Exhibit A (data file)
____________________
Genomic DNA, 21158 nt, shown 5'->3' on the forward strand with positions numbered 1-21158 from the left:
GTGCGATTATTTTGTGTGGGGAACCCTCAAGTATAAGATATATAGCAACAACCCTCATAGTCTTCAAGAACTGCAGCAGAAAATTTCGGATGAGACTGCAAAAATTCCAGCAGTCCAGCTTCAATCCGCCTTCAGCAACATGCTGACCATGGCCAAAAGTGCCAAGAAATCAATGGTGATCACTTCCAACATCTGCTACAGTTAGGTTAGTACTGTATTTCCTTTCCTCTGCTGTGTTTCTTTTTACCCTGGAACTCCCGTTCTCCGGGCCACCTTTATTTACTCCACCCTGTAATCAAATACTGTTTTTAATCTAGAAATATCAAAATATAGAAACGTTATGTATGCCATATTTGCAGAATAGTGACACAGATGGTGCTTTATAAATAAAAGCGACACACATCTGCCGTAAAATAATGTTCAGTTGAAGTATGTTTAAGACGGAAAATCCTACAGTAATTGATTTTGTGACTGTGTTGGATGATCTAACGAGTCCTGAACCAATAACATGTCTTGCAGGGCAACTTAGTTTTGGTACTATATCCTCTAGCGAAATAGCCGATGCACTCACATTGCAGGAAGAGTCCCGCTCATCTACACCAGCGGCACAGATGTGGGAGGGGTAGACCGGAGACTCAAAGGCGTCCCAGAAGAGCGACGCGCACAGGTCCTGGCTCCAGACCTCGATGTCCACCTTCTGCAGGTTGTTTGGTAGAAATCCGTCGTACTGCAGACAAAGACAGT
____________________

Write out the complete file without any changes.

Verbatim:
Genomic DNA, 21158 nt, shown 5'->3' on the forward strand with positions numbered 1-21158 from the left:
GTGCGATTATTTTGTGTGGGGAACCCTCAAGTATAAGATATATAGCAACAACCCTCATAGTCTTCAAGAACTGCAGCAGAAAATTTCGGATGAGACTGCAAAAATTCCAGCAGTCCAGCTTCAATCCGCCTTCAGCAACATGCTGACCATGGCCAAAAGTGCCAAGAAATCAATGGTGATCACTTCCAACATCTGCTACAGTTAGGTTAGTACTGTATTTCCTTTCCTCTGCTGTGTTTCTTTTTACCCTGGAACTCCCGTTCTCCGGGCCACCTTTATTTACTCCACCCTGTAATCAAATACTGTTTTTAATCTAGAAATATCAAAATATAGAAACGTTATGTATGCCATATTTGCAGAATAGTGACACAGATGGTGCTTTATAAATAAAAGCGACACACATCTGCCGTAAAATAATGTTCAGTTGAAGTATGTTTAAGACGGAAAATCCTACAGTAATTGATTTTGTGACTGTGTTGGATGATCTAACGAGTCCTGAACCAATAACATGTCTTGCAGGGCAACTTAGTTTTGGTACTATATCCTCTAGCGAAATAGCCGATGCACTCACATTGCAGGAAGAGTCCCGCTCATCTACACCAGCGGCACAGATGTGGGAGGGGTAGACCGGAGACTCAAAGGCGTCCCAGAAGAGCGACGCGCACAGGTCCTGGCTCCAGACCTCGATGTCCACCTTCTGCAGGTTGTTTGGTAGAAATCCGTCGTACTGCAGACAAAGACAGT